The Turkish President's bodyguards violently attacked a group of pro-Kurdish demonstrators after a meeting with Donald Trump. The city of Washington, the US State Department and police all condemned the attack.
The city of Washington on Wednesday condemned a "brutal attack on peaceful protesters" by Recep Tayyip Erdogan's bodyguards.
The bodyguards allegedly pushed past Washington police to attack supporters of a Kurdish group as Erdogan returned to the Turkish embassy following a meeting with US President Donald Trump in Washington.
Videos posted to social media showed a group of men in suits punching and kicking protesters, including a woman lying down, while police struggled to stop the violence.
"Yesterday afternoon we witnessed what appeared to be a brutal attack on peaceful protesters outside the Turkish ambassador's residence," a police spokesman said.
"The actions seen outside the Turkish Embassy in Washington DC stand in contrast to the First Amendment rights and principles we work tirelessly to protect every single day," a police statement said.
The US State Department expressed concern to Turkey in the "strongest possible terms" on Wednesday.
"Violence is never an appropriate response to free speech, and we support the rights of people everywhere to free expression and peaceful protest," State Department spokeswoman Heather Nauert said.
"This is the United States of America. We do not do this here," Senator John McCain said on Twitter. "There is no excuse for this kind of thuggish behavior."
Police said 11 people were injured in the clashes.
Issues with diplomatic immunity
The meeting came after the US announced plans to arm a Kurdish militia to help fight the so-called "Islamic State"
Turkey's official Anadolu news agency labeled the protesters Kurdish "supporters of terror," saying they chanted anti-Erdogan slogans as Erdogan entered the embassy.It said his security team acted to disperse the protesters because "police did not pay heed to Turkish demands to intervene."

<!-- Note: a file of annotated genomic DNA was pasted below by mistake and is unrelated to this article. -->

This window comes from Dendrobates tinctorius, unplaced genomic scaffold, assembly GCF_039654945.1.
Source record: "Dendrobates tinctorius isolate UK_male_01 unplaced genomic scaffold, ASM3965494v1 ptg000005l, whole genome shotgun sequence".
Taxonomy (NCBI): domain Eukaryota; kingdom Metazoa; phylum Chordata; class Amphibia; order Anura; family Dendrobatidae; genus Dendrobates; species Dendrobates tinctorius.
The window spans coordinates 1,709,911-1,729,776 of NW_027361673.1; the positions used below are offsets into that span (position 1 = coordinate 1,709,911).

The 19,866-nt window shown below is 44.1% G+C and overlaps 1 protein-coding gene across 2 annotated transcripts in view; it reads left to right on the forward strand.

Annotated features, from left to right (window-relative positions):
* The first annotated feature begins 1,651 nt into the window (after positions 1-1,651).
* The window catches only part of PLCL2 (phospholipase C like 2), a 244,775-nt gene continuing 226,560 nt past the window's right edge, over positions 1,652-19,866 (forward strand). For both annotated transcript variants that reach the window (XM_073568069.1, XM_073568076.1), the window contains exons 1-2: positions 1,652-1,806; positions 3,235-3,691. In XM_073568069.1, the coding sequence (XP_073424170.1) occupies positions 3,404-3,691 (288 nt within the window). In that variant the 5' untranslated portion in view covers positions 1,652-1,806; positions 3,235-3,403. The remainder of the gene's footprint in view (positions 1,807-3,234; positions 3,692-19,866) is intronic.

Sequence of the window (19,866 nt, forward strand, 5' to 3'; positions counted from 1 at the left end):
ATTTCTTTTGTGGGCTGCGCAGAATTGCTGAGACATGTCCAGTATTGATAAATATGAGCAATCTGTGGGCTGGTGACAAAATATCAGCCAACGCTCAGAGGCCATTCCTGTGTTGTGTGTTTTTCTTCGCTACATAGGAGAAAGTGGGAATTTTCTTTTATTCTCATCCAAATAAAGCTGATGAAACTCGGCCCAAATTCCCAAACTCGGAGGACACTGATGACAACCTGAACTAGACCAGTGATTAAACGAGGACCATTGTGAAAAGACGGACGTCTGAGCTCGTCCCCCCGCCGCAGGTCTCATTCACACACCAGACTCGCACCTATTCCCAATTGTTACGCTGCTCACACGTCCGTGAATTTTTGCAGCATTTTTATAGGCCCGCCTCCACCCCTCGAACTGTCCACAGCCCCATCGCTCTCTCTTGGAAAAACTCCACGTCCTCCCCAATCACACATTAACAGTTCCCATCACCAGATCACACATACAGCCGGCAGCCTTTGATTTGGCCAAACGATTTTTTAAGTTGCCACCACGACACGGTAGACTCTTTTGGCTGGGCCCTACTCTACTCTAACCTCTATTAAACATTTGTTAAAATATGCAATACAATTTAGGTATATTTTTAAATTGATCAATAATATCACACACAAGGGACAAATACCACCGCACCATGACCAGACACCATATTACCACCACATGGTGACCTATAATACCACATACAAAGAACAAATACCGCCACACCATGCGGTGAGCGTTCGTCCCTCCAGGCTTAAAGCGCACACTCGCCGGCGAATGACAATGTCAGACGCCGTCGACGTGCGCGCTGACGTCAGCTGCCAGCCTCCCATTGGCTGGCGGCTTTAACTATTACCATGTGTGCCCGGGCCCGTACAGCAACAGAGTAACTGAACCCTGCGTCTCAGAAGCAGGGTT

Police said two men had been arrested and they were pursuing charges against others involved. But diplomatic immunity could hinder those efforts, Police Chief Peter Newsham said at a news conference Wednesday. He said police were examining video to identify those responsible.
Erdogan used his White House meeting to tell Trump his country would not accept Syrian Kurdish fighters in the region, but did not directly criticize a US decision to arm them.
Trump said Erdogan was an important ally in the "fight against terrorism" and did not mention Erdogan's domestic crackdown after last year's failed coup attempt.
"We've had a great relationship and we will make it even better," Trump said in their joint appearance.
US arms Kurdish militia
Tensions had arisen between the two countries over Washington's decision to arm the Syrian Kurdish YPG militia that Ankara regards as an extension of the outlawed Kurdistan Workers Party (PKK).
Last year Erdogan's bodyguards attacked a group outside the Brookings Institution, ejecting a Turkish reporter from the speech venue, kicking another and throwing a third to the ground outside the prominent think tank.
Amberin Zaman, the Economist's former Turkey correspondent and scholar at the Wilson Center, a DC think tank, reported at the time that the bodyguards called her a "PKK whore," a reference to the outlawed Kurdistan Workers' Party.